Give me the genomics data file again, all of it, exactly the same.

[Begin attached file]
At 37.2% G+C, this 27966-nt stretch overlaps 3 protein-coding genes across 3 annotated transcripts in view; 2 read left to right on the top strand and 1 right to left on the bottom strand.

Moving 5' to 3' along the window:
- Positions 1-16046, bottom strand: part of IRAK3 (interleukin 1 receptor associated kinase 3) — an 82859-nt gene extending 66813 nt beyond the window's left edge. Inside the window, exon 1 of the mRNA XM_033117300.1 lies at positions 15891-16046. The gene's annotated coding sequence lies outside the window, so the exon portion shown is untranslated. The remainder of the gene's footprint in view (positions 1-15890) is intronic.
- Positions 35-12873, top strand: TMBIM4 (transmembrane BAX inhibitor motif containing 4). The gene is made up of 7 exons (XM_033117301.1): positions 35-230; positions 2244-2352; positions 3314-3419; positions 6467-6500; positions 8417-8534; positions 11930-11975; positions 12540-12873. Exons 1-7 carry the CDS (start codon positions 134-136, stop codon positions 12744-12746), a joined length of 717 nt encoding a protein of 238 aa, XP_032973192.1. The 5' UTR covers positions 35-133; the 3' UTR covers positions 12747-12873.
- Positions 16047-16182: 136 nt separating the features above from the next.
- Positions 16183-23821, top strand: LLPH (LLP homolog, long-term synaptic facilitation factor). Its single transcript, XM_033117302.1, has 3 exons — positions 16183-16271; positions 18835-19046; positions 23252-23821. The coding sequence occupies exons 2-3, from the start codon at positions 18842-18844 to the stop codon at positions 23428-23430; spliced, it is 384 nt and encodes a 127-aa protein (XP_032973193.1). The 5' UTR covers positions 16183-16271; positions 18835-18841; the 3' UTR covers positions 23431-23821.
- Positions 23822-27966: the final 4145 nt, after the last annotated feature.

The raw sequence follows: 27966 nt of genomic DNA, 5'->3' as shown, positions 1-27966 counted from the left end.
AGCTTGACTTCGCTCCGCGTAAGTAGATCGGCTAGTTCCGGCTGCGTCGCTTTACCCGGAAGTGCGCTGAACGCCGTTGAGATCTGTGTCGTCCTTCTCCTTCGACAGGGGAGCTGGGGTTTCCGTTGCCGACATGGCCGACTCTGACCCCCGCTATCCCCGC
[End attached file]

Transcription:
At 37.2% G+C, this 27966-nt stretch overlaps 3 protein-coding genes across 3 annotated transcripts in view; 2 read left to right on the top strand and 1 right to left on the bottom strand.

Moving 5' to 3' along the window:
- Positions 1-16046, bottom strand: part of IRAK3 (interleukin 1 receptor associated kinase 3) — an 82859-nt gene extending 66813 nt beyond the window's left edge. Inside the window, exon 1 of the mRNA XM_033117300.1 lies at positions 15891-16046. The gene's annotated coding sequence lies outside the window, so the exon portion shown is untranslated. The remainder of the gene's footprint in view (positions 1-15890) is intronic.
- Positions 35-12873, top strand: TMBIM4 (transmembrane BAX inhibitor motif containing 4). The gene is made up of 7 exons (XM_033117301.1): positions 35-230; positions 2244-2352; positions 3314-3419; positions 6467-6500; positions 8417-8534; positions 11930-11975; positions 12540-12873. Exons 1-7 carry the CDS (start codon positions 134-136, stop codon positions 12744-12746), a joined length of 717 nt encoding a protein of 238 aa, XP_032973192.1. The 5' UTR covers positions 35-133; the 3' UTR covers positions 12747-12873.
- Positions 16047-16182: 136 nt separating the features above from the next.
- Positions 16183-23821, top strand: LLPH (LLP homolog, long-term synaptic facilitation factor). Its single transcript, XM_033117302.1, has 3 exons — positions 16183-16271; positions 18835-19046; positions 23252-23821. The coding sequence occupies exons 2-3, from the start codon at positions 18842-18844 to the stop codon at positions 23428-23430; spliced, it is 384 nt and encodes a 127-aa protein (XP_032973193.1). The 5' UTR covers positions 16183-16271; positions 18835-18841; the 3' UTR covers positions 23431-23821.
- Positions 23822-27966: the final 4145 nt, after the last annotated feature.

The raw sequence follows: 27966 nt of genomic DNA, 5'->3' as shown, positions 1-27966 counted from the left end.
AGCTTGACTTCGCTCCGCGTAAGTAGATCGGCTAGTTCCGGCTGCGTCGCTTTACCCGGAAGTGCGCTGAACGCCGTTGAGATCTGTGTCGTCCTTCTCCTTCGACAGGGGAGCTGGGGTTTCCGTTGCCGACATGGCCGACTCTGACCCCCGCTATCCCCGC